• 2 poblano chiles
  • 2 cups fresh corn kernels (about 4 ears)
  • 1 cup chopped onion
  • 1 tablespoon chopped fresh oregano
  • 1 tablespoon olive oil
  • 1 tablespoon fresh lime juice
  • 1 teaspoon salt, divided
  • ¾ teaspoon ground cumin
  • ¼ teaspoon freshly ground black pepper
  • 6 large ripe tomatoes (about 4 pounds)
  • 1 cup uncooked quinoa
  • ¼ cup water
  • 4 ounces Colby-Jack cheese, shredded (about 1 cup packed)

Directions: Preheat broiler to high.

Cut the chiles in half lengthwise; discard seeds and membranes. Place chile halves, skin side up, on a foil-lined baking sheet; flatten with hand. Broil 8 minutes or until blackened. Place in a paper bag; close tightly. Let stand 10 minutes. Peel chiles. Coarsely chop chiles; place in a bowl. Add corn and onion to pan; broil 10 minutes, stirring twice. Add corn mixture to chopped chiles; stir in oregano, oil, lime juice, ¼ teaspoon salt, cumin, and black pepper.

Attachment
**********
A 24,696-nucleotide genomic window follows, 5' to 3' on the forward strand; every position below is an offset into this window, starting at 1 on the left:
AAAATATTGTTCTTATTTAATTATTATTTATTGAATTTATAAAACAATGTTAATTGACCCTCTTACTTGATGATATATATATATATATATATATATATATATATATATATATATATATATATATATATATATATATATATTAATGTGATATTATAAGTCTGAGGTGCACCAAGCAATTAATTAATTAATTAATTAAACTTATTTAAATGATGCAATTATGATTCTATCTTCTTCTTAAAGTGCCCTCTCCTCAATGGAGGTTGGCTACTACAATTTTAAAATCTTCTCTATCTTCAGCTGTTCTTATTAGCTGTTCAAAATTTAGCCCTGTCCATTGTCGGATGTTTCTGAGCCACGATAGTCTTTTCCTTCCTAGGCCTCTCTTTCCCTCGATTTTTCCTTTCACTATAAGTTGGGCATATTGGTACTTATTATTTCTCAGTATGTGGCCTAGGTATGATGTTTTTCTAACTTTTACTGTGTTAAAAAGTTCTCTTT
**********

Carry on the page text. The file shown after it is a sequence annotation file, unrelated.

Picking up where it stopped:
Cut tops off tomatoes; set aside. Carefully scoop out tomato pulp, leaving shells intact. Drain pulp through a sieve over a bowl, pressing with the back of a spoon to extract liquid. Reserve 1 ¼ cups liquid, and discard remaining liquid. Sprinkle tomatoes with ½ teaspoon salt. Invert tomatoes on a wire rack; let stand 30 minutes. Dry insides of tomatoes with a paper towel.

Place quinoa in a fine sieve, and place sieve in a large bowl. Cover quinoa with water. Using your hands, rub the grains together for 30 seconds; rinse and drain. Repeat the procedure twice. Drain well. Combine reserved tomato liquid, quinoa, ¼ cup water, and the remaining salt in a medium saucepan; bring to a boil. Cover, reduce heat, and simmer for 15 minutes or until liquid is absorbed. Remove from heat; fluff with a fork. Add quinoa mixture to corn mixture; toss well.

Preheat oven to 350 degrees Fahrenheit.

Spoon about ¾ cup corn mixture into each tomato. Divide cheese evenly among tomatoes. Place tomatoes and tops, if desired, on a jelly-roll pan. Bake at 350 degrees Fahrenheit for 15 minutes. Remove from oven. Preheat broiler. Broil the tomatoes for 1½ minutes or until cheese melts. Place tomato tops on tomatoes, if desired.